As the Tax Cuts and Jobs Act (TCJA) has rolled out at the federal level, its impacts have been felt widely in the field of state and local taxation. McDermott’s Inside Salt blog has published a series of posts over the last few months addressing the different effects of the TCJA at the state level throughout the country, which can be found here. This week, Inside Salt addresses TCJA’s effects in New York, Idaho, Iowa and Minnesota.

For McDermott’s comprehensive insights into federal tax reform, please visit our federal tax reform website.

In January 2017, the Internal Revenue Service (IRS) Large Business & International (LB&I) Division released its announcement related to the identification and selection of its campaigns. The primary purpose of the campaigns was to end the resource intensive continuous audit program (where the LB&I audits a large taxpayer year after year for decades) and a move to an issue focused coordinated approach. LB&I originally identified 13 campaign issues and in November 2017, identified 11 additional campaigns and on March 13, 2018, identified 5 additional campaigns. We have extensively discussed LB&I’s campaign examination process including posts on Understanding LB&I “Campaigns”, Run for Cover – IRS Unveils Initial “Campaigns” for Audit, IRS Continues to Barrage Taxpayers with New Campaigns.

At the March 9 meeting of the Federal Bar Association Section on Taxation, an LB&I executive indicated that the rollout of the campaigns may have hit a snag. John Hinding, Director of Cross Border Activities at LB&I, reported that “the campaign work is still a minority of our work,” and its implementation has been slow going. According to Hinding, “A lot of the issue spotting that we’d like to do is driven by data analysis, and changes to systems to allow that is a lengthy process to get in place.” Continue Reading Are LB&I’s Campaigns Stuck in the Trenches?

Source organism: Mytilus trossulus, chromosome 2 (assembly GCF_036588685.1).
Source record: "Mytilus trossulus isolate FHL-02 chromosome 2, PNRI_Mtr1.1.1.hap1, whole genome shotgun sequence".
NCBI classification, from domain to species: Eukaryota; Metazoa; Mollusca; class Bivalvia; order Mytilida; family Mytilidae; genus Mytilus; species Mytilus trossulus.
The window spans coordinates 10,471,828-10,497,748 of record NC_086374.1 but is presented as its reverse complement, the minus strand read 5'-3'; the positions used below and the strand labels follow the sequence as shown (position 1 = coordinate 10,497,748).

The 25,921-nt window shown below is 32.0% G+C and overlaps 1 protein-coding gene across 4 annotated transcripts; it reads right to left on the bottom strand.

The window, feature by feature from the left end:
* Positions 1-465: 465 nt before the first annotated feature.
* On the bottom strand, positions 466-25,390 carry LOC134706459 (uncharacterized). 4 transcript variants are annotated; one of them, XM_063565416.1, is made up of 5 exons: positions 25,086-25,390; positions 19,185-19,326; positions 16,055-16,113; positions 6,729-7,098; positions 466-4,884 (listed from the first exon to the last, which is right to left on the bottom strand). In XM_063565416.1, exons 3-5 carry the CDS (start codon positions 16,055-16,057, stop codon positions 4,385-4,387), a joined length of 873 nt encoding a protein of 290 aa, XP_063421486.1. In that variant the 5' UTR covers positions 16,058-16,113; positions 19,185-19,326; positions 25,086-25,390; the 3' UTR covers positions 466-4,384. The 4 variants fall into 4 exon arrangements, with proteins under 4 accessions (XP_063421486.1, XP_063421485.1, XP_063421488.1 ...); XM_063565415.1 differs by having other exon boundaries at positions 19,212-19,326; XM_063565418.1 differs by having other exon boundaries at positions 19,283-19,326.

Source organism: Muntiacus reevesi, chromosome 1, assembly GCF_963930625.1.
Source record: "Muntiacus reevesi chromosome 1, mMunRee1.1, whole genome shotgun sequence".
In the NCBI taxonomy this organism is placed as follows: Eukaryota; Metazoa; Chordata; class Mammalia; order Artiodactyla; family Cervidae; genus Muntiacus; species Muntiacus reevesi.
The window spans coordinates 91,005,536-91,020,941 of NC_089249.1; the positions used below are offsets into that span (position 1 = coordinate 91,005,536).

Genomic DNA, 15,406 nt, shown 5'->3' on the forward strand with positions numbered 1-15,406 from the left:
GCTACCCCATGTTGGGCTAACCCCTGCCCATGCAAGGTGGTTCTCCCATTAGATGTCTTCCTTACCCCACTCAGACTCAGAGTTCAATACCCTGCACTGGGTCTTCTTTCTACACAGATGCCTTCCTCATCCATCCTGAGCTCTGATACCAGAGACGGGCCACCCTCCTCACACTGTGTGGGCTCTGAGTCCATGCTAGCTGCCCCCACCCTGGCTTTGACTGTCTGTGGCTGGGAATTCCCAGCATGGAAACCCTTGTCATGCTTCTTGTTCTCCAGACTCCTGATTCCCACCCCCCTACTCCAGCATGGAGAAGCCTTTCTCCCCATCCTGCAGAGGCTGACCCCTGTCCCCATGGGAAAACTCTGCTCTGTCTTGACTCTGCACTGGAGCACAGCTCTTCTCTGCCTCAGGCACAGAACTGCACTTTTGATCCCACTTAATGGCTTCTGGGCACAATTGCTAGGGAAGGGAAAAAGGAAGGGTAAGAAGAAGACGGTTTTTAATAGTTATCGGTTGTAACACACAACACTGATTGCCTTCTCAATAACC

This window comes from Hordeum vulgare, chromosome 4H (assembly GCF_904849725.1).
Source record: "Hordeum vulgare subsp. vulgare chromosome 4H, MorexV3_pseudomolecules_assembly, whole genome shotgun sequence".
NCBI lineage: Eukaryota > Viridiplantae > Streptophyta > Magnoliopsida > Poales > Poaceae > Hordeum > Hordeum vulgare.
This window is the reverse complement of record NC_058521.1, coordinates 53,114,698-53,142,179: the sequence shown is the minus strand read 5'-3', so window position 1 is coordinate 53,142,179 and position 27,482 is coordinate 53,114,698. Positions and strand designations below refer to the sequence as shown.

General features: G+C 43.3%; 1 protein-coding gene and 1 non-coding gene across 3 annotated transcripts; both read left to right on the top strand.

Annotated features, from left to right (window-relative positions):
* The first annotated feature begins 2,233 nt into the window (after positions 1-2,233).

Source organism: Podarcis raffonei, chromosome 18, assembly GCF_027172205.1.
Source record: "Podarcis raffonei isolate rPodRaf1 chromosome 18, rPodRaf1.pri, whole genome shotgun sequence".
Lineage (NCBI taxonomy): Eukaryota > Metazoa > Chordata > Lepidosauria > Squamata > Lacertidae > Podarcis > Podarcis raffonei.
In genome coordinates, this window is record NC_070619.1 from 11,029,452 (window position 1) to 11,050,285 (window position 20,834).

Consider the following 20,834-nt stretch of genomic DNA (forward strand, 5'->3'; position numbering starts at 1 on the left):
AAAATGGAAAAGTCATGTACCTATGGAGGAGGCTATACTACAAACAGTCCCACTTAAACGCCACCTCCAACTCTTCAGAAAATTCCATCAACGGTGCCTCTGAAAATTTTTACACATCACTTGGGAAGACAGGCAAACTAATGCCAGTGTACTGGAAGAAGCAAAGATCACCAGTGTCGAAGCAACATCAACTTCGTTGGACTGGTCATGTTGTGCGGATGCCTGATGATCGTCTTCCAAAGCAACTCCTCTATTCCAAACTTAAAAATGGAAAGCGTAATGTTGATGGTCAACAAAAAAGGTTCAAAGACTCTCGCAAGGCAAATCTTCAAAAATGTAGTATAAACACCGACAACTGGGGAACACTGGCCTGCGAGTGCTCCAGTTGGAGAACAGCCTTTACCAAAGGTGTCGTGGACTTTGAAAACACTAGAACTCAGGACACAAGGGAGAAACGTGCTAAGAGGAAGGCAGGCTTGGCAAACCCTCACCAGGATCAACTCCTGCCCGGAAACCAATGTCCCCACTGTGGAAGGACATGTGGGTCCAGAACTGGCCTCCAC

In late 2017, we provided a brief overview of statutes of limitation in the international tax context. At that time, we noted a forthcoming article on the subject.  We are pleased to report that our expanded article on the subject has been published in the January-February 2018 edition of the International Tax Journal.  The full article can be viewed here.

Under Subpart F, certain types of income and investments of earnings of a foreign corporation controlled by US shareholders (controlled foreign corporation, or CFC) are deemed distributed to the US shareholders and subject to current taxation. The recent tax reform legislation (Public Law No. 115-97) increased the amount of CFC income currently taxable to US shareholders, and expanded the CFC ownership rules, which means more foreign corporations are treated as CFCs.

 

Continue Reading.

Tax reform is here to stay (at least for the foreseeable future). The Internal Revenue Service (IRS) may receive additional funds to implement the new tax law. With lowered tax rates, accelerated expensing and forced repatriation of foreign earnings comes an increased risk of an IRS audit. This brave new tax world has left so many questions that tax advisors’ phones have been ringing off the hooks! But as the end of the 2017 year and first quarter of 2018 dust settles, be mindful of the IRS audit to come. Continue Reading Expect Controversy in the Wake of Tax Reform